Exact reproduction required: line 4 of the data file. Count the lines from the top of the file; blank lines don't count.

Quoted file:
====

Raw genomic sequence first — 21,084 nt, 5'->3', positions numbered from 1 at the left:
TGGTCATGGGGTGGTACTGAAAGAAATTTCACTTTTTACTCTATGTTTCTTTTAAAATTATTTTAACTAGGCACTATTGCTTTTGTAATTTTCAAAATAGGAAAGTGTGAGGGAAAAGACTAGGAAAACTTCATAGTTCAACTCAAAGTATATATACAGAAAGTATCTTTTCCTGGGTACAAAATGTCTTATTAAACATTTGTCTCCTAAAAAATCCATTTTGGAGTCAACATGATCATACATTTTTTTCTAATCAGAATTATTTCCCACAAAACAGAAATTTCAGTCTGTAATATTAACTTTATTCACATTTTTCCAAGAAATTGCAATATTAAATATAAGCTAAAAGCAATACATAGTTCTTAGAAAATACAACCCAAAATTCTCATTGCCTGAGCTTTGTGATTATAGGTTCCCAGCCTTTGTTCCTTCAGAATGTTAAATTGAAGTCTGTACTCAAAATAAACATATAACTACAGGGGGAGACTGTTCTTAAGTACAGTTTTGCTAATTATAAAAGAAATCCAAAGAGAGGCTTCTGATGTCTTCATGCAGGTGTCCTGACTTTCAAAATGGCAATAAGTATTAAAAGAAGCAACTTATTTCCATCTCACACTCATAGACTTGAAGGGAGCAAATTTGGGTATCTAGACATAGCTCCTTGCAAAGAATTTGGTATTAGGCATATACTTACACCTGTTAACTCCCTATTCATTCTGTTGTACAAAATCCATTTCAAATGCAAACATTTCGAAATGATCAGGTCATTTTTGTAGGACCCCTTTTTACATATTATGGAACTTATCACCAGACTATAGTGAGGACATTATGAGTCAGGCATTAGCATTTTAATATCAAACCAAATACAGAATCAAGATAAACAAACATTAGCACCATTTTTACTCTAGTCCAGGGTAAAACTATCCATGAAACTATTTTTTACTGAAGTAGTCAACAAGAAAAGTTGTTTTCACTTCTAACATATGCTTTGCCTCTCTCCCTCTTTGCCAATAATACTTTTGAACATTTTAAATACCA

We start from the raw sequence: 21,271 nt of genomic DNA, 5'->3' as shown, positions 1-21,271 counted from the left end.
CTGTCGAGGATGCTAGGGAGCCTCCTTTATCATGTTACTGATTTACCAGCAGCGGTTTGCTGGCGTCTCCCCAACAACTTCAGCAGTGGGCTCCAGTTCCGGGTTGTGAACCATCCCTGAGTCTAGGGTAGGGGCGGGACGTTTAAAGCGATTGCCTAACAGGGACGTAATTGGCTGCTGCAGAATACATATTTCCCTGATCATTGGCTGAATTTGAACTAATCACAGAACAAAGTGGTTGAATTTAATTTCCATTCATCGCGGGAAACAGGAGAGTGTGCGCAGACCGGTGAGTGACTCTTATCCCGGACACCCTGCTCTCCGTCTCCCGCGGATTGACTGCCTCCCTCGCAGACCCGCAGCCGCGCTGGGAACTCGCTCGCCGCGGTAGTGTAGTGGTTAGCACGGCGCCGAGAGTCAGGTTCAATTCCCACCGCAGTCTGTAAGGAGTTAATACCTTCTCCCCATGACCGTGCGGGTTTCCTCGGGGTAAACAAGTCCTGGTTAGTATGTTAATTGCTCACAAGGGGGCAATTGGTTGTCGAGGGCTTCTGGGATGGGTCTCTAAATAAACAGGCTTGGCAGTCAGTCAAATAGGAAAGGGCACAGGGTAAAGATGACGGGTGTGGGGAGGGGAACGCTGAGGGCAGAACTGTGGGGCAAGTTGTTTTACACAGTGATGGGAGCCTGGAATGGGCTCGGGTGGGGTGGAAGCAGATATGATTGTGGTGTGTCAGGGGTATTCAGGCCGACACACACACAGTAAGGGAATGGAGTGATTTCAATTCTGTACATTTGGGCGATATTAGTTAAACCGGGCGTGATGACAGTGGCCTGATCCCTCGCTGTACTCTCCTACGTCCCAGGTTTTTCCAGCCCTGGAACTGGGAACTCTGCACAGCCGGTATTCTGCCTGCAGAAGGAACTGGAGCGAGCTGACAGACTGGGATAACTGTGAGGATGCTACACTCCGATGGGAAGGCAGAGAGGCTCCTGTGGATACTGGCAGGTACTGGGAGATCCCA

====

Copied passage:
CTGTCGAGGATGCTAGGGAGCCTCCTTTATCATGTTACTGATTTACCAGCAGCGGTTTGCTGGCGTCTCCCCAACAACTTCAGCAGTGGGCTCCAGTTCCGGGTTGTGAACCATCCCTGAGTCTAGGGTAGGGGCGGGACGTTTAAAGCGATTGCCTAACAGGGACGTAATTGGCTGCTGCAGAATACATATTTCCCTGATCATTGGCTGAATTTGAACTAATCACAGAACAAAGTGGTTGAATTTAATTTCCATTCATCGCGGGAAACAGGAGAGTGTGCGCAGACCGGTGAGTGACTCTTATCCCGGACACCCTGCTCTCCGTCTCCCGCGGATTGACTGCCTCCCTCGCAGACCCGCAGCCGCGCTGGGAACTCGCTCGCCGCGGTAGTGTAGTGGTTAGCACGGCGCCGAGAGTCAGGTTCAATTCCCACCGCAGTCTGTAAGGAGTTAATACCTTCTCCCCATGACCGTGCGGGTTTCCTCGGGGTAAACAAGTCCTGGTTAGTATGTTAATTGCTCACAAGGGGGCAATTGGTTGTCGAGGGCTTCTGGGATGGGTCTCTAAATAAACAGGCTTGGCAGTCAGTCAAATAGGAAAGGGCACAGGGTAAAGATGACGGGTGTGGGGAGGGGAACGCTGAGGGCAGAACTGTGGGGCAAGTTGTTTTACACAGTGATGGGAGCCTGGAATGGGCTCGGGTGGGGTGGAAGCAGATATGATTGTGGTGTGTCAGGGGTATTCAGGCCGACACACACACAGTAAGGGAATGGAGTGATTTCAATTCTGTACATTTGGGCGATATTAGTTAAACCGGGCGTGATGACAGTGGCCTGATCCCTCGCTGTACTCTCCTACGTCCCAGGTTTTTCCAGCCCTGGAACTGGGAACTCTGCACAGCCGGTATTCTGCCTGCAGAAGGAACTGGAGCGAGCTGACAGACTGGGATAACTGTGAGGATGCTACACTCCGATGGGAAGGCAGAGAGGCTCCTGTGGATACTGGCAGGTACTGGGAGATCCCA